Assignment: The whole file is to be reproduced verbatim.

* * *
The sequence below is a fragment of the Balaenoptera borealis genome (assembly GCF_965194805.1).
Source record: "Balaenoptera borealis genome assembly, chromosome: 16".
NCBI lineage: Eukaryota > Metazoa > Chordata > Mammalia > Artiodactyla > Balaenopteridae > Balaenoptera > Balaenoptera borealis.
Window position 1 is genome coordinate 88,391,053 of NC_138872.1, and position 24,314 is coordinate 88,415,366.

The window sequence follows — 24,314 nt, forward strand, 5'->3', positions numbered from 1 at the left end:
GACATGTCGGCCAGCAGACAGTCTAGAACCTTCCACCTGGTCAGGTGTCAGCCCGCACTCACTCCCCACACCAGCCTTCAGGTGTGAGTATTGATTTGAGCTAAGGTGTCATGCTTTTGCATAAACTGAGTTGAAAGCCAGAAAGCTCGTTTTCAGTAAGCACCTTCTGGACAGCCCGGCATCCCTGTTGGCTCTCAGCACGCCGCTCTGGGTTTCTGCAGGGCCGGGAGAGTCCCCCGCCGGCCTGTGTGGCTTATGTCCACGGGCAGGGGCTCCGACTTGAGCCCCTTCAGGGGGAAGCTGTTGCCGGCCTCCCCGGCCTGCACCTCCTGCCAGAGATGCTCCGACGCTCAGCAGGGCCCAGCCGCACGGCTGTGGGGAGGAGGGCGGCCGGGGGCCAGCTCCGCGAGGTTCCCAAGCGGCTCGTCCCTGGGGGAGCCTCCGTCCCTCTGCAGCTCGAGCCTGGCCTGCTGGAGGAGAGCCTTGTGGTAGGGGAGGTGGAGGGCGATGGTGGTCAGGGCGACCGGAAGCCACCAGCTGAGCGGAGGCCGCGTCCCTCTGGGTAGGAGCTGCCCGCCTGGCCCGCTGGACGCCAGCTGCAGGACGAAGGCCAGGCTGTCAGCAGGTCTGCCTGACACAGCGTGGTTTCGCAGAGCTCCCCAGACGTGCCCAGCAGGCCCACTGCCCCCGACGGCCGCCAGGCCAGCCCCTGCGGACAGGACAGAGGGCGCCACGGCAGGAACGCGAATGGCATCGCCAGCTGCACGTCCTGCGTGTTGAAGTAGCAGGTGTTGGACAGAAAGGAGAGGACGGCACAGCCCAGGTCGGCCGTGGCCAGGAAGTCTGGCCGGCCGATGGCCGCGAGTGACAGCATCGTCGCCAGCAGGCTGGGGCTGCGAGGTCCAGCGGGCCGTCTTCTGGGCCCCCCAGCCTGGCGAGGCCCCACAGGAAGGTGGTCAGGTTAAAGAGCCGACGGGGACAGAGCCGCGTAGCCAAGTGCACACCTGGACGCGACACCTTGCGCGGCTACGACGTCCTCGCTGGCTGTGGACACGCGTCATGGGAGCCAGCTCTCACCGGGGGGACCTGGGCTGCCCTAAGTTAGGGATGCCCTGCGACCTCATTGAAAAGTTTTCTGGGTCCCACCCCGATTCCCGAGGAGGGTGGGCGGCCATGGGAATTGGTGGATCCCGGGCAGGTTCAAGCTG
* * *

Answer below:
The sequence below is a fragment of the Balaenoptera borealis genome (assembly GCF_965194805.1).
Source record: "Balaenoptera borealis genome assembly, chromosome: 16".
NCBI lineage: Eukaryota > Metazoa > Chordata > Mammalia > Artiodactyla > Balaenopteridae > Balaenoptera > Balaenoptera borealis.
Window position 1 is genome coordinate 88,391,053 of NC_138872.1, and position 24,314 is coordinate 88,415,366.

The window sequence follows — 24,314 nt, forward strand, 5'->3', positions numbered from 1 at the left end:
GACATGTCGGCCAGCAGACAGTCTAGAACCTTCCACCTGGTCAGGTGTCAGCCCGCACTCACTCCCCACACCAGCCTTCAGGTGTGAGTATTGATTTGAGCTAAGGTGTCATGCTTTTGCATAAACTGAGTTGAAAGCCAGAAAGCTCGTTTTCAGTAAGCACCTTCTGGACAGCCCGGCATCCCTGTTGGCTCTCAGCACGCCGCTCTGGGTTTCTGCAGGGCCGGGAGAGTCCCCCGCCGGCCTGTGTGGCTTATGTCCACGGGCAGGGGCTCCGACTTGAGCCCCTTCAGGGGGAAGCTGTTGCCGGCCTCCCCGGCCTGCACCTCCTGCCAGAGATGCTCCGACGCTCAGCAGGGCCCAGCCGCACGGCTGTGGGGAGGAGGGCGGCCGGGGGCCAGCTCCGCGAGGTTCCCAAGCGGCTCGTCCCTGGGGGAGCCTCCGTCCCTCTGCAGCTCGAGCCTGGCCTGCTGGAGGAGAGCCTTGTGGTAGGGGAGGTGGAGGGCGATGGTGGTCAGGGCGACCGGAAGCCACCAGCTGAGCGGAGGCCGCGTCCCTCTGGGTAGGAGCTGCCCGCCTGGCCCGCTGGACGCCAGCTGCAGGACGAAGGCCAGGCTGTCAGCAGGTCTGCCTGACACAGCGTGGTTTCGCAGAGCTCCCCAGACGTGCCCAGCAGGCCCACTGCCCCCGACGGCCGCCAGGCCAGCCCCTGCGGACAGGACAGAGGGCGCCACGGCAGGAACGCGAATGGCATCGCCAGCTGCACGTCCTGCGTGTTGAAGTAGCAGGTGTTGGACAGAAAGGAGAGGACGGCACAGCCCAGGTCGGCCGTGGCCAGGAAGTCTGGCCGGCCGATGGCCGCGAGTGACAGCATCGTCGCCAGCAGGCTGGGGCTGCGAGGTCCAGCGGGCCGTCTTCTGGGCCCCCCAGCCTGGCGAGGCCCCACAGGAAGGTGGTCAGGTTAAAGAGCCGACGGGGACAGAGCCGCGTAGCCAAGTGCACACCTGGACGCGACACCTTGCGCGGCTACGACGTCCTCGCTGGCTGTGGACACGCGTCATGGGAGCCAGCTCTCACCGGGGGGACCTGGGCTGCCCTAAGTTAGGGATGCCCTGCGACCTCATTGAAAAGTTTTCTGGGTCCCACCCCGATTCCCGAGGAGGGTGGGCGGCCATGGGAATTGGTGGATCCCGGGCAGGTTCAAGCTG